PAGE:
Wednesday, November 23, 2011

NY & ACOEM - IP Fight No Different Than Other Media

New York insurers are protesting a demand by the American College of Occupational and Environmental Medicine (ACOEM) that stakeholders in the workers' compensation system pay for commercial use of the state's year-old medical treatment guidelines.

ACOEM and its commercial software partner, the Reed Group, sent letters to nearly 300 New York carriers, third-party administrators and large employers earlier this month seeking $99 licensing fees for each user of the guides.

"NYIA firmly believes that carriers should be allowed to use the medical treatment guidelines without incurring any additional costs. We are hopeful the Workers’ Compensation Board will prevail in this matter," Marc Craw, vice president of the New York Insurance Association told WorkCompCentral in an interview. "The cost of doing business in New York State is already high enough without having additional fees and assessments imposed on insurers."

ACOEM released to WorkCompCentral a copy of a letter, dated April 21, 2008, from ACOEM Executive Director Barry Eisenberg to Cheryl Wood, former general counsel for the New York State Workers' Compensation Board (SWCB). The letter granted the board the right to use all or portions of the guides but prohibited SWCB from allowing use of the guides for commercial applications.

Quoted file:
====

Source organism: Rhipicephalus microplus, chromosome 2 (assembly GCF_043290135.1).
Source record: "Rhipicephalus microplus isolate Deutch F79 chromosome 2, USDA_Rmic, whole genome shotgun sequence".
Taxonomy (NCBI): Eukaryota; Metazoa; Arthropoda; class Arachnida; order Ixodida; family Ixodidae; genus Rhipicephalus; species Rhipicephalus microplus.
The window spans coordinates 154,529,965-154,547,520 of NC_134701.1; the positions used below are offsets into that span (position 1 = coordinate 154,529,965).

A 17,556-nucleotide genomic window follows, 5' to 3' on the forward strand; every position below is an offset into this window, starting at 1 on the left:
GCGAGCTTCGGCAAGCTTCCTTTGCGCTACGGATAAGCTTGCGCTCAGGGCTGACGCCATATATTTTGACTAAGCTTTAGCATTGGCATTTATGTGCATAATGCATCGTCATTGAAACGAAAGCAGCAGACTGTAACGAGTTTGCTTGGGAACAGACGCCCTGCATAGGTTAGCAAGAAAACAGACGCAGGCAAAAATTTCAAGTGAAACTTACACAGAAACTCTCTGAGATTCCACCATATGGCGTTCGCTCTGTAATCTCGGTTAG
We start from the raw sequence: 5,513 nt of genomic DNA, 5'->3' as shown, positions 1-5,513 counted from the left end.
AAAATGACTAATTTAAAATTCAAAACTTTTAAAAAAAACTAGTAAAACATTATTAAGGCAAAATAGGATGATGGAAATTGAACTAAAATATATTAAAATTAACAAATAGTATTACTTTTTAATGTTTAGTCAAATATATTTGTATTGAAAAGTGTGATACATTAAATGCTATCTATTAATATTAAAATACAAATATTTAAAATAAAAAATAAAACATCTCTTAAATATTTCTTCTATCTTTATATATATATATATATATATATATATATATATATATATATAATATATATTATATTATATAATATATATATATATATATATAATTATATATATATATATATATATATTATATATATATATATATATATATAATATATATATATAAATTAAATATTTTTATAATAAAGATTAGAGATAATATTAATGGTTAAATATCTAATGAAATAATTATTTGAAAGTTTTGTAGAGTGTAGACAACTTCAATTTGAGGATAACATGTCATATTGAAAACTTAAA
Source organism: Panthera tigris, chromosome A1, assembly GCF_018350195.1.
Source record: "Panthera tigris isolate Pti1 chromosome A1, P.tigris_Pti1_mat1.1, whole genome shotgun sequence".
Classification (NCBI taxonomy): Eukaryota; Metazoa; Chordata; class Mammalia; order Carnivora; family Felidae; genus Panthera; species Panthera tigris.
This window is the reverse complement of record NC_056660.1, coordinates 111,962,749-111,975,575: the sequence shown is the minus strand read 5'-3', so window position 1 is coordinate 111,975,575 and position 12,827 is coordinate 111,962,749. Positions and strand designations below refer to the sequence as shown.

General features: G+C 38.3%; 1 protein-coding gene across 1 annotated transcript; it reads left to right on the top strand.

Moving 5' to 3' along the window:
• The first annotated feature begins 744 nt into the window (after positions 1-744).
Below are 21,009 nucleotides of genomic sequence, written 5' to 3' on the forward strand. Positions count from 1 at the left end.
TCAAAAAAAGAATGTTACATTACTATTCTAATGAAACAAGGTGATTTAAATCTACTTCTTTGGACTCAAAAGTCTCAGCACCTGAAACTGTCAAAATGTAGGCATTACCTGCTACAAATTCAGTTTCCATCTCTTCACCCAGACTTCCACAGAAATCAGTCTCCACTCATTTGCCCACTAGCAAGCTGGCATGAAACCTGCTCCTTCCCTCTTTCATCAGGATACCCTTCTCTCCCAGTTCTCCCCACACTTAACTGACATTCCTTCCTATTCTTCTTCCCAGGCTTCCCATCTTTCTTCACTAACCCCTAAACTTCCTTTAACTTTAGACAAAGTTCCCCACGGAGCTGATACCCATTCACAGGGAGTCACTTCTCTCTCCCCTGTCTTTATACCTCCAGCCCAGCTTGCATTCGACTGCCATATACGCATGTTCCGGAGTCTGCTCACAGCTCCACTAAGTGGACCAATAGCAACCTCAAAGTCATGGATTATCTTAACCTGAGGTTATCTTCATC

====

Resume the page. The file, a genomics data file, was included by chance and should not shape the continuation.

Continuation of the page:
ACOEM's position is very clear - it's their intellectual property, it cost ACOEM a lot of money to research, publish and update the guidelines, and it should be fairly compensated for their use in commercial settings.

The position of industry is that since the guidelines are now the law, that equal access to the law mandates open and free publication.

Many states have already gone down this road already with other guidelines, such as the AMA Guidelines on Impairment Rating - the decision has been that if you want the guidelines you have to pay for them.

John Sciortino, president of the New York Injured Workers' Bar Association, told WorkCompCentral users should have the same access to the guidelines as they would if they went to a public library. That is already in place - SWCB has put the guidelines up on its website for research/non-commercial purposes.

My position is probably not unpredictable: I stand firmly behind ACOEM - and any other publisher - whose intellectual property may be used for commercial purposes, whether it be music, video, text and regardless of whether it is mandated by law or not.

SWCB can resolve the problem easily by paying ACOEM for all licences if it chooses to enrich for-profit stakeholders, i.e. insurance companies, attorneys, doctors, etc. Each of those interest groups is "in the business" and $99 for each licensed copy of guidelines is a cost of doing business.

When I first started practicing law, my mentor and firm partner, explained the business very succinctly to me: We live in America. In America justice costs money. If you want justice, then you have to pay for it.

That's the way it is folks. If you don't want to pay for ACOEM guidelines, then pay for the creation of your own.workers compensation, work comp, injured worker 

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